IDW Publishing and Yoe Books are at it again! The continuing series of The Chilling Archives of Horror Comics now has an 8th installment showcasing the artwork of Howard Nostrand and titled, appropriately enough, Howard Nostrand’s Nightmares. So who is Howard Nostrand? Glad you asked…
Nostrand was an assistant to Bob Powell and when you look at his work it’s obvious (and admitted by Howard himself) that there’s a heavy Jack Davis influence. Additionally, Nostrand’s art reflects the work of such greats as Wally Wood, Will Eisner, Milton Caniff, Noel Sickles and Harvey Kurtzman, not to mention the mentor Bob Powell himself.
A foreword provided by Howard Nostrand’s former editor, Sid Jacobsen, gives a terrific introduction to this often overlooked talent and Craig Yoe has collected and reprinted some prime examples of his efforts. Like his contemporary, Jack Cole, Nostrand seemed to be fighting off some of his own demons, often with alcohol, but his work didn’t appear to suffer.
With contributions in such Harvey Comics titles as Black Cat, Chamber of Chills, Witches Tales and Tomb of Terror, it doesn’t take a genius to realize the reader is in for some more pre-code horror escapades that will linger in the memory bank.
Some of the treats inside this book include stories of Zodiac symbols coming to life and terror in the boxing ring in “Big Fight!” Further, there are twist endings in Twilight Zone style fashion in such stories as “Haircut,” “Dead End” and “Lynch Mob.” Other features include “Mother Mongooses’ Nursery Crimes” and in a real coup there are five stories reprinted from the original art boards, adding a new dimension to the reading enjoyment.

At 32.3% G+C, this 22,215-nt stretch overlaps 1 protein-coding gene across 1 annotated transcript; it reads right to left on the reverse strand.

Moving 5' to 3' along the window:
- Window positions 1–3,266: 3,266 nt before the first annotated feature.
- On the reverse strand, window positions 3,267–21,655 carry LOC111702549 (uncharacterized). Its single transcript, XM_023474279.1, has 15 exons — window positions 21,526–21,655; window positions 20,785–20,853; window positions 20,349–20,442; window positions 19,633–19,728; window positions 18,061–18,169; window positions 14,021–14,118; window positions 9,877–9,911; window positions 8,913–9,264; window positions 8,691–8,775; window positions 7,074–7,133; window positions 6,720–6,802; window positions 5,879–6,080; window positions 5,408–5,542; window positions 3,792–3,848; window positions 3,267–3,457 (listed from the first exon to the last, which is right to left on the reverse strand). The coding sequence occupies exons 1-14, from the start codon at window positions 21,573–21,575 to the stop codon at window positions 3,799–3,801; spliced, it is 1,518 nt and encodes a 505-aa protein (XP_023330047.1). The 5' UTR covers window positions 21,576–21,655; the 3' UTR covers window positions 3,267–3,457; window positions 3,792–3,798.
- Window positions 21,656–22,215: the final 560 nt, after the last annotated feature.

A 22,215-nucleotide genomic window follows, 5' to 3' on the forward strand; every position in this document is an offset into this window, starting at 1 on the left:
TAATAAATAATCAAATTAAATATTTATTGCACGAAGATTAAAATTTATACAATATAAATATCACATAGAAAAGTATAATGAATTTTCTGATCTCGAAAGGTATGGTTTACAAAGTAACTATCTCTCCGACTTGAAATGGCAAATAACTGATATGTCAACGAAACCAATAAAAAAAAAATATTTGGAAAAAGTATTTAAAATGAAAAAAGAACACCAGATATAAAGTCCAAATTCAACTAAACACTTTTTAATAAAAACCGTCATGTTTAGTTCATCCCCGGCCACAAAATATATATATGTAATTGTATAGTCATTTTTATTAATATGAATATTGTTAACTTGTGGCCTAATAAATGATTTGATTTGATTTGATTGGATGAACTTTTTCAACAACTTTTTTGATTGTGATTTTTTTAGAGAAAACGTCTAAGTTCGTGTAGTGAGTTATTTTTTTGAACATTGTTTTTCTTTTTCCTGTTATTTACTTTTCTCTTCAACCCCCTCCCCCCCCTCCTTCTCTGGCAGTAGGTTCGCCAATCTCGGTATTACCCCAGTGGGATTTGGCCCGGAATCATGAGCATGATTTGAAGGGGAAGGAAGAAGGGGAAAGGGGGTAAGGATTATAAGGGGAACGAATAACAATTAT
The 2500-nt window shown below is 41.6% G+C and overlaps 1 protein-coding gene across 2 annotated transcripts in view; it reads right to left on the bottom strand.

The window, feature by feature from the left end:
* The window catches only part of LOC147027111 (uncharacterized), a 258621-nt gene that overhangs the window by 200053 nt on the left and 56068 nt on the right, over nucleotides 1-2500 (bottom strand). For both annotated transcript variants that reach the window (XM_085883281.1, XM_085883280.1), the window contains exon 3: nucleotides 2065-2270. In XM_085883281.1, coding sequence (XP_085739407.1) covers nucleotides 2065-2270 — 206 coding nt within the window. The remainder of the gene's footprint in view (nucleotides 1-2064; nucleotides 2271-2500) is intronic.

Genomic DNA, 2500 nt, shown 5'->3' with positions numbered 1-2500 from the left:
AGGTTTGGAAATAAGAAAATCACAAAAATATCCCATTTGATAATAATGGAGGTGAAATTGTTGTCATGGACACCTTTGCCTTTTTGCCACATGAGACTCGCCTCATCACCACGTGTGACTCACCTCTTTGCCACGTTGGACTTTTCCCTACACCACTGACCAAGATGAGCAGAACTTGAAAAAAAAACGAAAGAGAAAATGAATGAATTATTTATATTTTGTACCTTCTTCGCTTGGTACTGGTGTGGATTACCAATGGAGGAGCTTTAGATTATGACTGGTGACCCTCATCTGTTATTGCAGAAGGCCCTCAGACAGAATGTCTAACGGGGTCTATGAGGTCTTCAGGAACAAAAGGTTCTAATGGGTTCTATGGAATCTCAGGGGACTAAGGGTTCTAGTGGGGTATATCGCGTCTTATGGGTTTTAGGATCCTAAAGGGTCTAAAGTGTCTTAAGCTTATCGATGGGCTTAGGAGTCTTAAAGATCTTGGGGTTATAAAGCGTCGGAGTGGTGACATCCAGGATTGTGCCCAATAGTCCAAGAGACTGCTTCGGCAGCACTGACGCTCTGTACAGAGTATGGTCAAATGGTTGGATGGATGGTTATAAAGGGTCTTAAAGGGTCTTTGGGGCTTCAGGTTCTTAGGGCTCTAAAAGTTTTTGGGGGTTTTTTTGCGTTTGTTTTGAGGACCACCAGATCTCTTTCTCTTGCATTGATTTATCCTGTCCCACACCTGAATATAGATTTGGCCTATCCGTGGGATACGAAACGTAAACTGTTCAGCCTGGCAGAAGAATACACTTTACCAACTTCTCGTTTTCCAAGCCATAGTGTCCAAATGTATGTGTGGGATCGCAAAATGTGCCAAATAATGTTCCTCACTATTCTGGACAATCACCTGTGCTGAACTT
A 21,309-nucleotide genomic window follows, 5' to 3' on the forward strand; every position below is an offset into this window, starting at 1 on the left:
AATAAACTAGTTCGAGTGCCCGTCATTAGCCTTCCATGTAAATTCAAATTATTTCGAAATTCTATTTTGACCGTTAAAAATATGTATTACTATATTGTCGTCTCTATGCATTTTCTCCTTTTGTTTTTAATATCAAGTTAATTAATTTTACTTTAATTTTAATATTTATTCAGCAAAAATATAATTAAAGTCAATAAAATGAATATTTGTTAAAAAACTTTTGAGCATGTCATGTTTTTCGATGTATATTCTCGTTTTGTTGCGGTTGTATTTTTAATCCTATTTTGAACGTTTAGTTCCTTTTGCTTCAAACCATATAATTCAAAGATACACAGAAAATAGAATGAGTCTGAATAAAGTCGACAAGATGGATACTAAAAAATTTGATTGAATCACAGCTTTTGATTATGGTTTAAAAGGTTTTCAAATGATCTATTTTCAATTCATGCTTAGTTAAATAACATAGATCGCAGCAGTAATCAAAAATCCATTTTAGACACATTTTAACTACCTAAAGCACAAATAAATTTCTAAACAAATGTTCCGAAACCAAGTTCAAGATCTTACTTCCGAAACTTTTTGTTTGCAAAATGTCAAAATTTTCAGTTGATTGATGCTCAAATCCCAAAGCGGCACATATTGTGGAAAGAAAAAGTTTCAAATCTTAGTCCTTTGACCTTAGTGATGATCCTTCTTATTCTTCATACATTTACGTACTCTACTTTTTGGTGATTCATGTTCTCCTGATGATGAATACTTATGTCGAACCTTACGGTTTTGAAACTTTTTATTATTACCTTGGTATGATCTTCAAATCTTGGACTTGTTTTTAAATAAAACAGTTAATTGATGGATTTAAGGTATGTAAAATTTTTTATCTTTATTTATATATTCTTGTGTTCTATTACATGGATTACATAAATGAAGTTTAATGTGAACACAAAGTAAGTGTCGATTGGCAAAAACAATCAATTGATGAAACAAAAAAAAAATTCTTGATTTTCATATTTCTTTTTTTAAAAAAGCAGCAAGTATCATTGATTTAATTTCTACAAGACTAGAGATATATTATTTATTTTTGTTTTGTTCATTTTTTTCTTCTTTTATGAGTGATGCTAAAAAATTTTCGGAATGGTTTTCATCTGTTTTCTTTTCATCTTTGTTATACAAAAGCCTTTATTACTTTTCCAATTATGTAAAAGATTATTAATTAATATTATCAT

Nostrand covered more than just horror, also managing to master such genres as adventures on desert isles, tales of knighthood and intrigue in the old west. We also learn of the forays into humor. Since MAD was the gold standard of the day, with imitators galore, including Editor Jacobsen’s FLIP magazine, which was reminiscent of such nearly forgotten efforts as Ross Andru and Mike Esposito’s Get Lost, featuring the inevitable poor schlub and the beautiful babe, we can see Howard flexing his artistic muscles in new directions.
While the horror work in this tome is not as explicit as some of his peers, the stories are every bit as riveting and haunting and it will be a great addition to any aficionado’s library.